Abbott & O’Neill: Soothsayers or able to see into the mind of God?
For Rose….

Pioneering family: The story of the audacious Parers of New Guinea

Kevin Parer in New Guinea, 1936MARY MENNIS MBE

THE Parer family, originally from Alella in Spain, were the anchor of the Catalan community in Australia for 50 years.

The first brother to leave Spain was Josep, who decided to migrate to South America in 1851, following his sense of adventure and eye for business. He left Montevideo in Uruguay on board the Alabama and landed in Australia in 1855.

A year later, his half-brother Francisco joined him and they started breeding poultry in Petersham near Sydney, but the business was not successful. They decided to move to Bendigo looking for gold and finally settled on the banks of the Yarra River, a tent town to cope with the rapid expansion of Melbourne during the gold rush.

It was their entrepreneurial character and perseverance, and also a spark of luck, which triggered the start of the Parer Empire in Melbourne. In less than 40 years they invested in more than 30 hotels and restaurants. And they are believed to be the first people to commercialise meat pies in Australia.

Josep and Francisco were the pioneers of the Parer dynasty in Australia. Seven of their brothers and sisters, nephews and friends of the family joined them, which is where the family tree gets complicated.

At the outbreak of World War II, there were about 26 Parers living in New Guinea with many being children. Let's take a close look at those branches of the family.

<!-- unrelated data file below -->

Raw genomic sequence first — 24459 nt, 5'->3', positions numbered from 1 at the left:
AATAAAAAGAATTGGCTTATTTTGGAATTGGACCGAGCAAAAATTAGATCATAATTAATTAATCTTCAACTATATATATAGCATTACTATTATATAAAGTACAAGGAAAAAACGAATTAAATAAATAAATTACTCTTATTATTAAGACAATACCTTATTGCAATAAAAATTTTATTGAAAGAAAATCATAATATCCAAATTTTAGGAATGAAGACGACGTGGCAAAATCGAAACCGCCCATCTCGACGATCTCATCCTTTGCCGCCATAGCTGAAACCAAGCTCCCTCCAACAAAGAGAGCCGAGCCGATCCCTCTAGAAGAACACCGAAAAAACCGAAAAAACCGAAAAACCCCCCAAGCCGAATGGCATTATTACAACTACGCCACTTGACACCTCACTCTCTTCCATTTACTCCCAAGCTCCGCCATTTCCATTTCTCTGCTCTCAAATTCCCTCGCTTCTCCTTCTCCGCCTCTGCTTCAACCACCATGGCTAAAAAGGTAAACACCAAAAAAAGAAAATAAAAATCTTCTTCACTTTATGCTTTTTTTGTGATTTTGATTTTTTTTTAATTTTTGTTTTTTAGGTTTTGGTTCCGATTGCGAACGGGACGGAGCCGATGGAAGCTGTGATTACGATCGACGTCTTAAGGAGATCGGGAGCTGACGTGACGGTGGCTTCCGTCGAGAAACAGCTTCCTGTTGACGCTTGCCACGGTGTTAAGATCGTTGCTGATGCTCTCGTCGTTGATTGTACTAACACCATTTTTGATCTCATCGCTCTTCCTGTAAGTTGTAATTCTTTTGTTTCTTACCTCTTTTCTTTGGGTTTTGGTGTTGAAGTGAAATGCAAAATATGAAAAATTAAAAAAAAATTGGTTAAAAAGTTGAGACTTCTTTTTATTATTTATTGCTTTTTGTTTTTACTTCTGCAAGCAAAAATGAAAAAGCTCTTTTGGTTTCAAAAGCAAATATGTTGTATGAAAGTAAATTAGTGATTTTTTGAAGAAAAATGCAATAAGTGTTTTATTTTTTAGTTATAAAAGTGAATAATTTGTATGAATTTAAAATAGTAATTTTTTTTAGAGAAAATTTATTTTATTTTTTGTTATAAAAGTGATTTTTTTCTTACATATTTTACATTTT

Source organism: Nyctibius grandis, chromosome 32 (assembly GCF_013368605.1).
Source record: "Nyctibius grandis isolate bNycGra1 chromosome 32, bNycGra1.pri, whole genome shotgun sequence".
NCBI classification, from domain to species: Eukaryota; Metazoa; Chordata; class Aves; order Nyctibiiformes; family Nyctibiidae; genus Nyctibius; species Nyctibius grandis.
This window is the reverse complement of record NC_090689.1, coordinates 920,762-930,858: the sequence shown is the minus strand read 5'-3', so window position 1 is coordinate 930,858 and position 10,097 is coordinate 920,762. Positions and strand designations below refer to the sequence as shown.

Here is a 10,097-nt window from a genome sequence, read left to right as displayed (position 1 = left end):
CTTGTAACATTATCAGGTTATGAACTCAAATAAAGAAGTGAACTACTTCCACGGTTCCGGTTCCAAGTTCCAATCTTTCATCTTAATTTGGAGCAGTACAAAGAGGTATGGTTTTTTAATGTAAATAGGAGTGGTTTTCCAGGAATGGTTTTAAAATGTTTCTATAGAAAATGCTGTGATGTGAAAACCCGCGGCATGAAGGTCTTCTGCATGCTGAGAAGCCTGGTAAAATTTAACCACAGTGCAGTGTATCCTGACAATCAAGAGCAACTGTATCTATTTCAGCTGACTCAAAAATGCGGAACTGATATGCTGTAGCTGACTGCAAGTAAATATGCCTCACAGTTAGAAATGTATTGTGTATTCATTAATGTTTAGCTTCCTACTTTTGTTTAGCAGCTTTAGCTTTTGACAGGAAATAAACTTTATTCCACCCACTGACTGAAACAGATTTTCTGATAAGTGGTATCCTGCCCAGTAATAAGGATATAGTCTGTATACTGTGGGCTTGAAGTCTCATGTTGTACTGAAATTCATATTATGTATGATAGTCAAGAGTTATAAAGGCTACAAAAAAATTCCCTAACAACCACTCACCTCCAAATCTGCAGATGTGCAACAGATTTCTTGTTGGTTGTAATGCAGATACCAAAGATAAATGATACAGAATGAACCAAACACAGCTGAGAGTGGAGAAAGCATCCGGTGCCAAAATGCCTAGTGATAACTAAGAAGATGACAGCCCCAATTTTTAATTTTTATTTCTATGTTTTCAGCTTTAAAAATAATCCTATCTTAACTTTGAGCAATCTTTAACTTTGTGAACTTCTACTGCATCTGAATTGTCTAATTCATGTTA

John Arthur Parer married Teresa Carolin in 1895

John and Teresa Parer decided to go Wau in the 1920s after hearing stories of New Guinea from their nephew, Ray. It seemed a great place to build a hotel and bar for the many goldminers who had no proper accommodation. This hotel became a meeting place for all the Parers in New Guinea before the war. However, John insisted on the best furnishings for the hotel plus a billiard table imported from Australia. He overcapitalised the enterprise and did not make much money. All was lost in the war.

1. Fonse Parer (1897-1947) went to New Guinea where he managed Parer Air Transport (PAT) for his cousin, Ray. Fonse also mined for gold but contracted tuberculosis and had to be carried from Maprik to the coast. Later he was manager of the Plaza Hotel near Wynyard Station in central Sydney. Fonse died in 1947 two years after the end of the war.

2. Stan Parer (1898-1988) set up the Stanford X-Ray Company. One of the first jobs he did was at St Vincent's hospital repairing the x-ray machine which set him on his chosen path. Stan married Catherine Irene Gartlan and had four sons, John, Michael, Bill and David. David began as a scientist and took up photography. He received the Australian Film Institute award four times for the best cinematography for a non-feature film. These included a film on the Huli people of the Southern Highlands of PNG in 1980 titled Bird of the Thunder Woman, and another on the Galapagos Islands in 1998, Dragons of Galapagos.